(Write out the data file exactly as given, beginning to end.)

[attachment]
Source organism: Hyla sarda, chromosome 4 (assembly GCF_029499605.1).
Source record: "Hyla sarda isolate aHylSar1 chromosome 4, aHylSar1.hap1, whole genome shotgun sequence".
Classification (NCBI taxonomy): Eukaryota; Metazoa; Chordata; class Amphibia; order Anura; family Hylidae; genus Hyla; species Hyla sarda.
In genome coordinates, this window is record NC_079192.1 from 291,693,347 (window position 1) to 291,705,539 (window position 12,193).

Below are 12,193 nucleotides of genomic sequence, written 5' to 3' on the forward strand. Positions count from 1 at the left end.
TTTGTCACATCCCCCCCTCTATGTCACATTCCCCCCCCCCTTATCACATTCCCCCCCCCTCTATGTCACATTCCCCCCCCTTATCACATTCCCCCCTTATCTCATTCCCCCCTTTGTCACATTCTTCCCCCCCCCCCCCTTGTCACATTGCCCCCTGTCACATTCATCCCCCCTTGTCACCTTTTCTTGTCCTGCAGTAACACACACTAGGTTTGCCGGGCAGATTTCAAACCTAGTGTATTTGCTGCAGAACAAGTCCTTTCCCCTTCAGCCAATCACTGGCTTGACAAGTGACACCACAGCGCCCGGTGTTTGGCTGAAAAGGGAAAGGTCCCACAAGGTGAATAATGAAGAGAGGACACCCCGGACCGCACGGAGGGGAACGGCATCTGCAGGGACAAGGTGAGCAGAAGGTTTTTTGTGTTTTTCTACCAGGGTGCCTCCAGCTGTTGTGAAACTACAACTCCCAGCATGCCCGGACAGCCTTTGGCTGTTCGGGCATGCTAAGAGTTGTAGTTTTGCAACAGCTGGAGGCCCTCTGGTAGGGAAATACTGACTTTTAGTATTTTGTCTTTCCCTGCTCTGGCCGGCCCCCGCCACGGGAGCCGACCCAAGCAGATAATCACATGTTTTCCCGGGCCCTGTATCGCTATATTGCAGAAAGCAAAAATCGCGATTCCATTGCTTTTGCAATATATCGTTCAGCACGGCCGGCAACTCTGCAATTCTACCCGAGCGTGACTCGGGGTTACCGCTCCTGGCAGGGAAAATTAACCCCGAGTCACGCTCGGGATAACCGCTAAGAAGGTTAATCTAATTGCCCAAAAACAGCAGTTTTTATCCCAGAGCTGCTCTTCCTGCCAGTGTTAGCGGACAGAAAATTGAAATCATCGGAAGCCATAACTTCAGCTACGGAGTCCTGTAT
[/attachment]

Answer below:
Source organism: Hyla sarda, chromosome 4 (assembly GCF_029499605.1).
Source record: "Hyla sarda isolate aHylSar1 chromosome 4, aHylSar1.hap1, whole genome shotgun sequence".
Classification (NCBI taxonomy): Eukaryota; Metazoa; Chordata; class Amphibia; order Anura; family Hylidae; genus Hyla; species Hyla sarda.
In genome coordinates, this window is record NC_079192.1 from 291,693,347 (window position 1) to 291,705,539 (window position 12,193).

Below are 12,193 nucleotides of genomic sequence, written 5' to 3' on the forward strand. Positions count from 1 at the left end.
TTTGTCACATCCCCCCCTCTATGTCACATTCCCCCCCCCCTTATCACATTCCCCCCCCCTCTATGTCACATTCCCCCCCCTTATCACATTCCCCCCTTATCTCATTCCCCCCTTTGTCACATTCTTCCCCCCCCCCCCCTTGTCACATTGCCCCCTGTCACATTCATCCCCCCTTGTCACCTTTTCTTGTCCTGCAGTAACACACACTAGGTTTGCCGGGCAGATTTCAAACCTAGTGTATTTGCTGCAGAACAAGTCCTTTCCCCTTCAGCCAATCACTGGCTTGACAAGTGACACCACAGCGCCCGGTGTTTGGCTGAAAAGGGAAAGGTCCCACAAGGTGAATAATGAAGAGAGGACACCCCGGACCGCACGGAGGGGAACGGCATCTGCAGGGACAAGGTGAGCAGAAGGTTTTTTGTGTTTTTCTACCAGGGTGCCTCCAGCTGTTGTGAAACTACAACTCCCAGCATGCCCGGACAGCCTTTGGCTGTTCGGGCATGCTAAGAGTTGTAGTTTTGCAACAGCTGGAGGCCCTCTGGTAGGGAAATACTGACTTTTAGTATTTTGTCTTTCCCTGCTCTGGCCGGCCCCCGCCACGGGAGCCGACCCAAGCAGATAATCACATGTTTTCCCGGGCCCTGTATCGCTATATTGCAGAAAGCAAAAATCGCGATTCCATTGCTTTTGCAATATATCGTTCAGCACGGCCGGCAACTCTGCAATTCTACCCGAGCGTGACTCGGGGTTACCGCTCCTGGCAGGGAAAATTAACCCCGAGTCACGCTCGGGATAACCGCTAAGAAGGTTAATCTAATTGCCCAAAAACAGCAGTTTTTATCCCAGAGCTGCTCTTCCTGCCAGTGTTAGCGGACAGAAAATTGAAATCATCGGAAGCCATAACTTCAGCTACGGAGTCCTGTAT